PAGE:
At this point, the GM Authority team has spent a collective several weeks’ worth with the Buick Verano — and we’ve come to learn a thing or two about the small luxury sedan. And so, we’ve outlined the top five things we really, really like about the car:
The Verano is quiet. And it’s meant to be that way. This certain quality may not be particularly appealing to automotive enthusiasts who love to hear the engine, its exhaust, and be connected to the road via other audible means. And that’s not the purpose of the Verano, at all. In fact, silence is a quality on which Lexus successfully built its brand — and the new, luxury-focused Buick is triumphantly re-building itself using the same values, while branding its silence as QuietTuning. Ultimately, there is tremendous value in a car that’s quiet and doesn’t allow all the negative elements of the outside environment, like rough roads, construction, and the idiots with gigantic mufflers, into the cabin. And in this regard, the Verano exceeds our expectations.
The exterior styling of the Verano speaks for itself. It’s elegant, charming, and classy — not aggressive and filled with testosterone. And just like the silent demeanor of its cabin, the Verano has no need for brash design. Instead, the styling is understated and classy — perhaps much like its owners. And say what you will about the chrome accents above the tail lamps (aka ass-borows), but we love the blue translucent projector-beam headlamps.
The Ride & Handling
The Verano’s ride strikes the perfect balance between “soft-riding” and “planted”, with the latter depiction practically applying to all of GM’s Delta II-based vehicles. The Verano is not overly soft and cushy, like a couch on wheels, and it’s not rigidly harsh, like a thoroughbred performance machine; rather, it’s right in the middle. Add to that the car’s steering, which simply “feels right”, in layman’s terms, and we couldn’t ask more from the driving experience of a luxury vehicle with no grandiose sporting intentions… and that’s not to say that the Verano can’t be fun.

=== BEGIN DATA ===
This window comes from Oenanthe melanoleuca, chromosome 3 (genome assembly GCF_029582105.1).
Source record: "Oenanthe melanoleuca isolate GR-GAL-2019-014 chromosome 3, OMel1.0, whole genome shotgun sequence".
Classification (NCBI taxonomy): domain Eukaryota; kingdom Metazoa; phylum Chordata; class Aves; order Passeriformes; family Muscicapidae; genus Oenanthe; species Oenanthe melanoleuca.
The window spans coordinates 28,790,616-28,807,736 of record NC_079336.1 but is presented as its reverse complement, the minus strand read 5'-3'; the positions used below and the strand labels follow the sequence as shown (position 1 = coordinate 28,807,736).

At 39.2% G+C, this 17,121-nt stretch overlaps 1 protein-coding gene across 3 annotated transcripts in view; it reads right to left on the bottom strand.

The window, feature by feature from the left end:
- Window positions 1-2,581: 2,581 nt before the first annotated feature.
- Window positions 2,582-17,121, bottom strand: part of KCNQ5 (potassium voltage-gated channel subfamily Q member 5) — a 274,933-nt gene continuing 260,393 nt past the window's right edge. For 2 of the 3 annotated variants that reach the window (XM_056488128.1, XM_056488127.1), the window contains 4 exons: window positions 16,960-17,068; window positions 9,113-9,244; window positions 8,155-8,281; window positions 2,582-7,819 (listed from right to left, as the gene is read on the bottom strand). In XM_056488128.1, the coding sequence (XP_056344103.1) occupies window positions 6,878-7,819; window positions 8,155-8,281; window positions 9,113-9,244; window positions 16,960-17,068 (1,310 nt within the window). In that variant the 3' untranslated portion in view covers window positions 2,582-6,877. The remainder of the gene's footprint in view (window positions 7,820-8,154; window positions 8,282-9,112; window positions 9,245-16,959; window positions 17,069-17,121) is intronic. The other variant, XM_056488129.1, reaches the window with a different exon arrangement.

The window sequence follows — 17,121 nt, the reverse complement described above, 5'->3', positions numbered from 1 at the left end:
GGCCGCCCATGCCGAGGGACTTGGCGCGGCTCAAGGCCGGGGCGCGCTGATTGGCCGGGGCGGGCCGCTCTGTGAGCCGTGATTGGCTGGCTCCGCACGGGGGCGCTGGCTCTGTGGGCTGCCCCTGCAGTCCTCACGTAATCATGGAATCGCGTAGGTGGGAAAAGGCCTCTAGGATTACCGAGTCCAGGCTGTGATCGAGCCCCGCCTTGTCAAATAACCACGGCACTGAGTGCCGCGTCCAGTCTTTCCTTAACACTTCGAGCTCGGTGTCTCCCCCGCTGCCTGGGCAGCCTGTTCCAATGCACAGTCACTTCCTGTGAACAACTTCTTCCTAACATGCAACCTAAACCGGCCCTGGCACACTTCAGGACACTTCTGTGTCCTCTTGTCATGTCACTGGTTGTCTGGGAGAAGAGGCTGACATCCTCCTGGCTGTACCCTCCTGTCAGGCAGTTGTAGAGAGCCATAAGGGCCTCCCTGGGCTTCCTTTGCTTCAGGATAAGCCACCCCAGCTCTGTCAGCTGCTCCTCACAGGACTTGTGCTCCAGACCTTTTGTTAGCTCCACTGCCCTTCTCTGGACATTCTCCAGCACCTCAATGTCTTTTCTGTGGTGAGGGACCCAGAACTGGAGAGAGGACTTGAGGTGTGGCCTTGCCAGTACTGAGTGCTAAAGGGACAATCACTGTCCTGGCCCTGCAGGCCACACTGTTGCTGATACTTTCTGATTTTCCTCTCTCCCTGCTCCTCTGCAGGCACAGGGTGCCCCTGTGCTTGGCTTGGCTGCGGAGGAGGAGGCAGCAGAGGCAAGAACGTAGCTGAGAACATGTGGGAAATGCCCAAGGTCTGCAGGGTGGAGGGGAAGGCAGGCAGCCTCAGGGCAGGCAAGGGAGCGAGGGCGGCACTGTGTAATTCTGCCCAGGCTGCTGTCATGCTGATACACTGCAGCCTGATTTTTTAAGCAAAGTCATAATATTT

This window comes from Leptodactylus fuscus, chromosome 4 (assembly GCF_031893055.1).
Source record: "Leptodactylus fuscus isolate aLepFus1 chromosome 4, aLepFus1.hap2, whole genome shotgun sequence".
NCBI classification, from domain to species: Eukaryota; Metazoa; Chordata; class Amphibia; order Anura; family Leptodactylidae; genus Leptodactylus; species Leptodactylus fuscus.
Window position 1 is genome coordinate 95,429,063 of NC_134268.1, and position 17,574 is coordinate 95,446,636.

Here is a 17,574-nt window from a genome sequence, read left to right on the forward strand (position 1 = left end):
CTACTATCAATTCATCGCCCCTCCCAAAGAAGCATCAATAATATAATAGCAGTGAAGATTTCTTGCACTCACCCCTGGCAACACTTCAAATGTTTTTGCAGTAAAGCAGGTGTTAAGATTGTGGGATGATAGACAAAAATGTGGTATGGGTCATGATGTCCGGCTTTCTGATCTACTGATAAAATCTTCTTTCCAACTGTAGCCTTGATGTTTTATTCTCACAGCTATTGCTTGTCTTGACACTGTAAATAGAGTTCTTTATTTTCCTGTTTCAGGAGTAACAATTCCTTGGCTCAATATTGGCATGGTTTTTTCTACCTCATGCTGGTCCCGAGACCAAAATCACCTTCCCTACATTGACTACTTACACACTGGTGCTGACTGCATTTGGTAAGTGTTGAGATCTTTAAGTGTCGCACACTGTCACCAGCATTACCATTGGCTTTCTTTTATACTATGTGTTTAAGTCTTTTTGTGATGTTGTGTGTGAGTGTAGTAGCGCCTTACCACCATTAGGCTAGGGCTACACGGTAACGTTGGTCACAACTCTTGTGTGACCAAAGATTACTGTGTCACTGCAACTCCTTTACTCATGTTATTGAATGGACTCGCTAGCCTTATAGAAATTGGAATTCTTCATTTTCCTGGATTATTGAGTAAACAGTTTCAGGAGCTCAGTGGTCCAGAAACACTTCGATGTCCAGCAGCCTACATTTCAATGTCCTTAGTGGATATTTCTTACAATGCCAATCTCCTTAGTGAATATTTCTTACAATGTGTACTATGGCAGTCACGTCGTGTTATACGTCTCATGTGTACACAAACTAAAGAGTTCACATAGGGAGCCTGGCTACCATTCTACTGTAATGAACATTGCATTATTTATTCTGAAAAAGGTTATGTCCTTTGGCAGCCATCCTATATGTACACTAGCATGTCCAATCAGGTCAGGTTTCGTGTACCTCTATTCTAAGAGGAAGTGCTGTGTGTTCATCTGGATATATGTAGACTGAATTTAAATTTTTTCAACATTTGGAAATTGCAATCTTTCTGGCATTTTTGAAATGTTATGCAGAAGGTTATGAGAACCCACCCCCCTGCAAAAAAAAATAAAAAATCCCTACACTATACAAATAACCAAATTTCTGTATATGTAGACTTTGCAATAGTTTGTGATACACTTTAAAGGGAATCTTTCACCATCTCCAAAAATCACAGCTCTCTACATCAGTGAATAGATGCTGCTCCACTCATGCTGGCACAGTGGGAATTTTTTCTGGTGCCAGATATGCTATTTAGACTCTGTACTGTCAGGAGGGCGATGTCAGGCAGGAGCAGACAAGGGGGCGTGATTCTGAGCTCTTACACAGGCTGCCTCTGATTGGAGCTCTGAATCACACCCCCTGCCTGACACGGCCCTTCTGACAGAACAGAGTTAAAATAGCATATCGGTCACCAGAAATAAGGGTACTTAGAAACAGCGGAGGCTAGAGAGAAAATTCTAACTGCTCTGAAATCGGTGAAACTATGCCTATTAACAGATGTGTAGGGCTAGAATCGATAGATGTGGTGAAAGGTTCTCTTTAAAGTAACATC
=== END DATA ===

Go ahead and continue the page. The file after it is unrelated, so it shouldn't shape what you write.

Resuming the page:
We couldn’t ask for more of the IntelliLink infotainment system in the Verano: the seven-inch color LED setup looks great and does everything we ask it to — like initiate phone calls, select radio stations and even media from smartphones. My personal favorite is tuning to my own Stitcher station — all without picking up the phone by using two voice commands. And, of course, the fact that IntelliLink is standard on 2012 Veranos (and all 2013 Buicks), and that a back-up camera is part of the system for 2013 as well, is nice. While we’re at it, did we mention the 9-speaking Bose sound system? If not, here’s the verdict: it’s not a base-heavy, hard-hitting unit; but just as the exterior design is classy, so is the Bose system.
If you’re lucky enough to get a Verano in the top-of-the-line Leather Equipment trim, then you’re in for a treat. The French-stitched leather is soft, luxurious, and comfortable. In fact, we’d even go so far as to call it leisurely — which fits, given that someone spent a significant amount of time optimizing the car’s seats for paramount comfort. What makes the chairs so great is their ability, thanks to thorough design, to keep pressure away in specific touch points that eventually lead to discomfort, otherwise known as hot spots.
And So It Was
All in all, these are the top five things we love about the Buick Verano. Some other items that didn’t make the list include the steering wheel (and its ability to head the driver’s hands on a cold winter morning), the wheels, as well as OnStar and the OnStar RemoteLink app. But all that is not to say that there isn’t a single element that we dislike about the car; in fact, an upcoming article will outline the things we would change about the compact luxury sedan.
In the meantime, do you think we left something off the list of things that you absolutely love about the Verano? Sound off in the comments!